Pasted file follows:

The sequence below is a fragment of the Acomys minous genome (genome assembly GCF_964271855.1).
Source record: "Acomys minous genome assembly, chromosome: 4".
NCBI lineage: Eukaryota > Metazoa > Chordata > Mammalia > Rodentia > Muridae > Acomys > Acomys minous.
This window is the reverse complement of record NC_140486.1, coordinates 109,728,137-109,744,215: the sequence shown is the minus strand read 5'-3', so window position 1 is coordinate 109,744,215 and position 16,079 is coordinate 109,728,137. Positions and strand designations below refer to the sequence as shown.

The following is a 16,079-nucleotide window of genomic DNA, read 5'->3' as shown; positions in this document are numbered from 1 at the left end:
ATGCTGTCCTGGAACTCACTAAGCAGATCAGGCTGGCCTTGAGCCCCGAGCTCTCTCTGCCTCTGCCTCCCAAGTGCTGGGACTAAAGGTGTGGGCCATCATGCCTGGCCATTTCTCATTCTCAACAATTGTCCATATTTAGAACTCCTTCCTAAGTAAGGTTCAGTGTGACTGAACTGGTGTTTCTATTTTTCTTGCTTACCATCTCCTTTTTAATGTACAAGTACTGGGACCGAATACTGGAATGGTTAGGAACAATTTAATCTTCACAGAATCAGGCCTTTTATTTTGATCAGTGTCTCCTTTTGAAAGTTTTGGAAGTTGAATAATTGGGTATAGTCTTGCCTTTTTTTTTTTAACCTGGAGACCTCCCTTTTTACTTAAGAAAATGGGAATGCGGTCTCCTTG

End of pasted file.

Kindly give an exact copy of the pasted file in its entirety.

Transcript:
The sequence below is a fragment of the Acomys minous genome (genome assembly GCF_964271855.1).
Source record: "Acomys minous genome assembly, chromosome: 4".
NCBI lineage: Eukaryota > Metazoa > Chordata > Mammalia > Rodentia > Muridae > Acomys > Acomys minous.
This window is the reverse complement of record NC_140486.1, coordinates 109,728,137-109,744,215: the sequence shown is the minus strand read 5'-3', so window position 1 is coordinate 109,744,215 and position 16,079 is coordinate 109,728,137. Positions and strand designations below refer to the sequence as shown.

The following is a 16,079-nucleotide window of genomic DNA, read 5'->3' as shown; positions in this document are numbered from 1 at the left end:
ATGCTGTCCTGGAACTCACTAAGCAGATCAGGCTGGCCTTGAGCCCCGAGCTCTCTCTGCCTCTGCCTCCCAAGTGCTGGGACTAAAGGTGTGGGCCATCATGCCTGGCCATTTCTCATTCTCAACAATTGTCCATATTTAGAACTCCTTCCTAAGTAAGGTTCAGTGTGACTGAACTGGTGTTTCTATTTTTCTTGCTTACCATCTCCTTTTTAATGTACAAGTACTGGGACCGAATACTGGAATGGTTAGGAACAATTTAATCTTCACAGAATCAGGCCTTTTATTTTGATCAGTGTCTCCTTTTGAAAGTTTTGGAAGTTGAATAATTGGGTATAGTCTTGCCTTTTTTTTTTTAACCTGGAGACCTCCCTTTTTACTTAAGAAAATGGGAATGCGGTCTCCTTG